Age affects pretty much every part of the body, and while some changes can be really evident — like wrinkles and gray hair, for instance — other changes stay “hidden” until they start to cause symptoms. Spinal stenosis is a good example. In spinal stenosis, the spaces inside your spine bones (vertebrae) become narrower. Since your spine acts as a conduit or canal for all the nerves in your body, as this canal narrows, it can start to place pressure on the nerves. And that means you can wind up experiencing a whole host of symptoms, some mild and some very severe.
Spinal stenosis is much more common among people who are 50 years of age and older, and it can occur in two areas of the spine (the two areas that are most flexible): the cervical spine (the neck area of the spine) and the lumbar spine (the lower back). You may develop stenosis in either or both of these areas.
A few people develop stenosis as a result of injury to the spine, and some people are born with a very narrow spinal canal. But most people who have spinal stenosis develop it as a result of age-related changes inside the spine.
Normal wear and tear on your back increases the likelihood you’ll develop small bony growths called bone spurs. Spurs can also develop alongside spinal arthritis. These spurs grow out from the canal, decreasing the size of the canal and also pressing on your nerves. The ligaments (fibrous bands of tissue) connecting your vertebrae also tend to become thicker as you get older, and they too can press on nerves. Thickened ligaments also make your back less flexible, which can increase stenosis symptoms. And finally, the spongy discs between your vertebrae tend to lose fluid as you age, making it more likely nerves will become “pinched” and irritated.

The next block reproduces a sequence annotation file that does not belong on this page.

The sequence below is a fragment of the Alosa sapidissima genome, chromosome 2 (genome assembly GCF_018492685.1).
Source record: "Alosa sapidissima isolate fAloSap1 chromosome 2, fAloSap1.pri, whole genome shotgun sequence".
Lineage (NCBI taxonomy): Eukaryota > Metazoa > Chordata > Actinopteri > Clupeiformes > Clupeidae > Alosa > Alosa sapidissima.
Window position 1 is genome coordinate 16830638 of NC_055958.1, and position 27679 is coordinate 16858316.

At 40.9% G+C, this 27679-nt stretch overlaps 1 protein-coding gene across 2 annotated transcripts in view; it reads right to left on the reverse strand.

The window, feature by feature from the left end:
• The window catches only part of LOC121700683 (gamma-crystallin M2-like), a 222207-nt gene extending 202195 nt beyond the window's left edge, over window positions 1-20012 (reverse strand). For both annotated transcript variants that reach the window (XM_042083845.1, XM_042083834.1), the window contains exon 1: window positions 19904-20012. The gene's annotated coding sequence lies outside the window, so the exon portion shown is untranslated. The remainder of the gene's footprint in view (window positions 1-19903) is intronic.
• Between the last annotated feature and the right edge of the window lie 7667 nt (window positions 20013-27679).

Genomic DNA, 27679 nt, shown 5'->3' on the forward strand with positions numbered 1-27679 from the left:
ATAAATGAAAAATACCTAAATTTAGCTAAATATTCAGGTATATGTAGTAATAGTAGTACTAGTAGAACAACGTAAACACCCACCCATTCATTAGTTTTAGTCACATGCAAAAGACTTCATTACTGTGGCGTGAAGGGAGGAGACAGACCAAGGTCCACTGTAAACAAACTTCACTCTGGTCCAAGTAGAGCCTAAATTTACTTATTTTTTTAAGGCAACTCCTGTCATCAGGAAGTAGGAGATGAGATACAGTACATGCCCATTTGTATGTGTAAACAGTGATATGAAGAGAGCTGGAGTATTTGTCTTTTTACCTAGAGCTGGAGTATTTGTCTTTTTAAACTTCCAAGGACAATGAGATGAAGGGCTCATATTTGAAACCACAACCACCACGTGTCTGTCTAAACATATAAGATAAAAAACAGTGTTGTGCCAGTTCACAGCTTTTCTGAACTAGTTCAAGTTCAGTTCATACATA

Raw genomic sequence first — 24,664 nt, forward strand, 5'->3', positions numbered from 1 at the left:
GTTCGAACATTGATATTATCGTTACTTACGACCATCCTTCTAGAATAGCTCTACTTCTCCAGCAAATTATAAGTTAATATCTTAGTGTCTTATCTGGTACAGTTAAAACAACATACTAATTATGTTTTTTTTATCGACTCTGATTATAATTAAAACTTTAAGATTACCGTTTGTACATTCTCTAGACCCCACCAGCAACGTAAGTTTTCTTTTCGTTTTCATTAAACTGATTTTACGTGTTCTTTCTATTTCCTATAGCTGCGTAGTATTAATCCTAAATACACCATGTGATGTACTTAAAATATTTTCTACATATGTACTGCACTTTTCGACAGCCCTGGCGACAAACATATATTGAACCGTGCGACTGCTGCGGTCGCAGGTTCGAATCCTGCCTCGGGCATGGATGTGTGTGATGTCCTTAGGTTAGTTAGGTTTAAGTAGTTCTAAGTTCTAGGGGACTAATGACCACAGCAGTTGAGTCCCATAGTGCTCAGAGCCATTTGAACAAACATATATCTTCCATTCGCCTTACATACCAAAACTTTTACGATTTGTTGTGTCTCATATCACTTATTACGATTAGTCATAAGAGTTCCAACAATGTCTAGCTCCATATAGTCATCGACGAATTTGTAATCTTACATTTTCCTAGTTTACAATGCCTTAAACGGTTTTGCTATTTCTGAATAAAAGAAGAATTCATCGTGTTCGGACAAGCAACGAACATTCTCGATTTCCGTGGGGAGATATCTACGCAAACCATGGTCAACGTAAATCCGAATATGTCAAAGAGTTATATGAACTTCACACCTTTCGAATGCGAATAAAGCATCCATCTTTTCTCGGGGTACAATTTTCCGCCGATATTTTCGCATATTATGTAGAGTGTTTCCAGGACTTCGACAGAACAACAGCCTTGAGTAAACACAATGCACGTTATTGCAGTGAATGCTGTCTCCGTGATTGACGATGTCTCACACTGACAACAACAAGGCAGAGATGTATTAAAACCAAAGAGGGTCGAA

Depending on where stenosis is occurring (cervical spine, lumbar spine or both), you may have symptoms in your upper back and arms or your lower back, buttocks, and legs. Here are four symptoms to watch out for:
Not all people will experience the same symptoms or the same degree of discomfort.
Because it’s a degenerative condition, many people with spinal stenosis experience worsening symptoms as they get older. But there are treatments that can help relieve the symptoms of stenosis. At Douglas J. Abeles M.D. and Associates, treatment begins conservatively with medication and therapy when appropriate. When these options aren’t effective, minimally invasive surgery may be recommended to relieve nerve compression so you can feel more comfortable. If you have symptoms of spinal stenosis, getting treatment as early as possible is important for preventing your symptoms from getting worse. Get the relief you need for your back symptoms. Book an appointment online today.